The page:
pinkmonkeybird

...busting up my brains for the words

Thursday, March 03, 2005

The life aquatic with steve zissou

Note; I should explain that I actually saw this movie and began this post about two weeks ago. It was in my Drafts folder and I am publishing it now. Also I have to take issue with Moon of Moonage Webdream. Seu Jorge is not cajun. He is Portuguese. But thank you for your review of this movie. You convinced me that I had to see it. And I'm glad I did.
Also, be sure to visit the official website of the movie. Moon has it linked in his post.

I've only been nudged repeatedly toward this movie for the past month or two. Finally, I commit to go see it at the Crown Cinema BlockE after my workout. Bob Davis just this morning was gleaming about the beauty of his city lifestyle. All this bounty in the city. That's, hopefully, why us urban dwellers enjoy living here. A lot of distractions and a lot of opportunities and a lot of people.
And I do it without a car. Bus downtown to work. Walk to the gym after punching out on the clock. Squeeze in a 90 minute cardio-pulmonary. And then take the skyway to the cinema. BowieNet, my internet community, has been flashing News about this movie and its terrific soundtrack. Moon over at Moonage Webdream posted about it as well.
I didn't know that this was a Wes Anderson movie. There are two brave new filmmakers in independent American film. Wes Anderson and Paul Thomas Anderson. I love Wes' stuff while Paul's movies are tedious to me. I'm afraid, just a little, that reviewing this movie might spoil the experience....no, no I'm not the least bit afraid. In fact, I'm certain that this film can weather any discussion of spoiler. It's just fantastic. In a way, it reminds me of The Magic Flute by Ingmar Bergman. It's a world that exists in defiance of our own reality.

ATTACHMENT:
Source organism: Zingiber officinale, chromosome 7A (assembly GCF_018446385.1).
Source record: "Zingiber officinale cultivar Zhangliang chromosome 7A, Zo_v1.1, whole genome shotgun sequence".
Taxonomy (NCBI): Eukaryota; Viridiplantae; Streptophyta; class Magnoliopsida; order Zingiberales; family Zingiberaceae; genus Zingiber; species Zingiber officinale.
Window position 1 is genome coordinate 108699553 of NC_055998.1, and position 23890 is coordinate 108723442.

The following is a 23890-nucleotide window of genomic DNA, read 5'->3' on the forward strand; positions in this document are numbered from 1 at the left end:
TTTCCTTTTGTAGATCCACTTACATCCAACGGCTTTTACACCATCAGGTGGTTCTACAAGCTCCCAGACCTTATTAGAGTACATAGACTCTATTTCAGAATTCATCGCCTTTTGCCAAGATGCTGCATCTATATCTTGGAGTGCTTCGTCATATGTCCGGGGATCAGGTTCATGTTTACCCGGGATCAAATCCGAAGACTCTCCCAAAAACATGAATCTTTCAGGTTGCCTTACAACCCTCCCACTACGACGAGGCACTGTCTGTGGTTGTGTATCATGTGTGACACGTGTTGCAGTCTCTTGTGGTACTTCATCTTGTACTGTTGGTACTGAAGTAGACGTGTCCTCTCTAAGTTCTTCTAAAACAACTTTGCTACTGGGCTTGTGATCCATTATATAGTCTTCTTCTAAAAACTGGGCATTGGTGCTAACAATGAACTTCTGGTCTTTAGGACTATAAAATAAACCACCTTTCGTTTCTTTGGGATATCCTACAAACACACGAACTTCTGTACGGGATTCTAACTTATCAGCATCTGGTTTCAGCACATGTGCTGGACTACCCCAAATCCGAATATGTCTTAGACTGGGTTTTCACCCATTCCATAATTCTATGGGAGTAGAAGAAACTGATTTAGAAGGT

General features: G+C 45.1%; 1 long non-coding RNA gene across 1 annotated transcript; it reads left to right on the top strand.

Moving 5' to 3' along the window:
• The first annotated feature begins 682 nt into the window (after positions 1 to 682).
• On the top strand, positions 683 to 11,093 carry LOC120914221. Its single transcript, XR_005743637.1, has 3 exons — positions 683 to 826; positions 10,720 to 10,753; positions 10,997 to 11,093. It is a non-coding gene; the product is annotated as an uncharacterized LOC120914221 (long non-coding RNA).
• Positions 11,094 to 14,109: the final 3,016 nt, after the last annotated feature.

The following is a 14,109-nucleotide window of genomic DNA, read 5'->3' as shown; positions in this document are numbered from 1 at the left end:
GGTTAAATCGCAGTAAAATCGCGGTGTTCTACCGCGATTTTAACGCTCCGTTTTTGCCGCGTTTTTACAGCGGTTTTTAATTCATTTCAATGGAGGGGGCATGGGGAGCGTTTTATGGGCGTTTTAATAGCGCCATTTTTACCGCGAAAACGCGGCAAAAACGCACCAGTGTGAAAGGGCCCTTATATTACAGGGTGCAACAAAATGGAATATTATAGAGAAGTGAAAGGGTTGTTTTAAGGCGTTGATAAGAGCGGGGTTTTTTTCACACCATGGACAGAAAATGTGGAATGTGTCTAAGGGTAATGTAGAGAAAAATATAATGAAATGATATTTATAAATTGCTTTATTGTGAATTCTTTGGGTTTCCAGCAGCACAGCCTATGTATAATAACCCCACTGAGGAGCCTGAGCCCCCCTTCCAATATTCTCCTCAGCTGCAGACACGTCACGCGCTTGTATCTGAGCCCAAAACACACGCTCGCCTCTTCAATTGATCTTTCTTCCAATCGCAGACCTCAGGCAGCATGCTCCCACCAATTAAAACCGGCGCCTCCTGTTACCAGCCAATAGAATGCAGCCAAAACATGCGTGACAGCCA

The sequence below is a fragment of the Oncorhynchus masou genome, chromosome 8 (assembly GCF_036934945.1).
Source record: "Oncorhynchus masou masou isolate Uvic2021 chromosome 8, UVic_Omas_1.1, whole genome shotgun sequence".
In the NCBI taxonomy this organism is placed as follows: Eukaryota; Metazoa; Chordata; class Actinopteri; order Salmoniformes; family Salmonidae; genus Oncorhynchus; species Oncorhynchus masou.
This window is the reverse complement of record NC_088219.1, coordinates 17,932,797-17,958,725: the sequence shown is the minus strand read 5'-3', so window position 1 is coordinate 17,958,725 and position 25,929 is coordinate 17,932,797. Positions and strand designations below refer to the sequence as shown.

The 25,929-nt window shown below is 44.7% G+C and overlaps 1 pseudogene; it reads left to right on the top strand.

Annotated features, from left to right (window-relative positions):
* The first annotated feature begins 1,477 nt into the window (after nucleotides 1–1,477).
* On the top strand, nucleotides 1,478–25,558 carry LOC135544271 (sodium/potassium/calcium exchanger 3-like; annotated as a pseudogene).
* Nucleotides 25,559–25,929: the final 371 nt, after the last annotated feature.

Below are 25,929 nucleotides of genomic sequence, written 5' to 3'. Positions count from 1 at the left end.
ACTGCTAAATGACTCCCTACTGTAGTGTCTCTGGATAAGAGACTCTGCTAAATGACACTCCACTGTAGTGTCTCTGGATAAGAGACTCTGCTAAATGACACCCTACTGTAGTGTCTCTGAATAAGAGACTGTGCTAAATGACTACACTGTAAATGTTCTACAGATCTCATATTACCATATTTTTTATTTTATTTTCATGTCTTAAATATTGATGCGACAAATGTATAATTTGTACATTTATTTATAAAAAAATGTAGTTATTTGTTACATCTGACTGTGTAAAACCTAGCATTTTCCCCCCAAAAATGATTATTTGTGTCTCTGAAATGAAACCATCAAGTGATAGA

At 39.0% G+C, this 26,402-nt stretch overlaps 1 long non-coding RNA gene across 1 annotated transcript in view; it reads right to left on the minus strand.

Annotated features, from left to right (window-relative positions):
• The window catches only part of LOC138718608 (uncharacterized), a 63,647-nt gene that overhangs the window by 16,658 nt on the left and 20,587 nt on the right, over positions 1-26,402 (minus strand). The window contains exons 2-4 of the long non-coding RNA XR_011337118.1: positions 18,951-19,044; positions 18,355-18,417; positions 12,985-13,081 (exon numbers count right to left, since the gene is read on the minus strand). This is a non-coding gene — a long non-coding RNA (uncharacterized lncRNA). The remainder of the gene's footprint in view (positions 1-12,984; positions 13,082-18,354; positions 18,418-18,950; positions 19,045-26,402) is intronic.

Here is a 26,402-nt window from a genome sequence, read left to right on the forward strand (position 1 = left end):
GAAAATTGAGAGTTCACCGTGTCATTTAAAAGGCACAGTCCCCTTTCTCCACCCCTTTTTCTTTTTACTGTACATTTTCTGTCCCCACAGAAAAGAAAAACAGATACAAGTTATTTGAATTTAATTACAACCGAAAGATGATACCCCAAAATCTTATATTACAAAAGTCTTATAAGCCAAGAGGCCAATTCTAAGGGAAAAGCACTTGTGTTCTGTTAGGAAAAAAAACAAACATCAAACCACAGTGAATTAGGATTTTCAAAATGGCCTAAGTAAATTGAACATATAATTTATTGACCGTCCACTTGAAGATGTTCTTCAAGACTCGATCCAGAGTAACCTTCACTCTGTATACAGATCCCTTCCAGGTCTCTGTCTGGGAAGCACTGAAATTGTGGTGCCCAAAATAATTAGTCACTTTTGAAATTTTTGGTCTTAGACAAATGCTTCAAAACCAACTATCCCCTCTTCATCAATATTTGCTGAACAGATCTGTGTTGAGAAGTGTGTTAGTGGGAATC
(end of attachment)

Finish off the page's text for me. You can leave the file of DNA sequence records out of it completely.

My job is to discuss the David Bowie tangent of The Life Aquatic. And what a tangent it is! For no apparent reason, one of the crew members, who happens to be Portuguese, is a huge fan of Bowie's backlog and performs many of his songs, including, Rebel, Rebel, Ziggy Stardust, Changes, Life On Mars? and he sings them in his tongue, strumming the chords faithfully. A few other moments in the movie have dubs of Bowie's records.
But the most hilarious scene had to be when Murray's character, Zissou, fights back with a vengeance and Iggy Pop's Search and Destroy is cued. That made me see this movie in a whole different perspective. Also, the casting is very hip. Esteban, the old man is played by Seymore Cassel who acted in many John Cassevettes films. Willem DaFoe is an inspired casting decision. Besides the aforementioned Bowie and Iggy, the soundtrack is wonderful. This movie plays like a music video in some ways.

If anyone has to ask why David Bowie fits in with a movie about sailors, then he doesn't know a lot about Bowie. He fancies himself to be a sailor, himself. It's even his username in his website. A careful listening of his lyrics will reveal not infrequent references to sailors. Like Life On Mars? Wes Anderson, gabba gabba, we accept you, we accept you, one of us.

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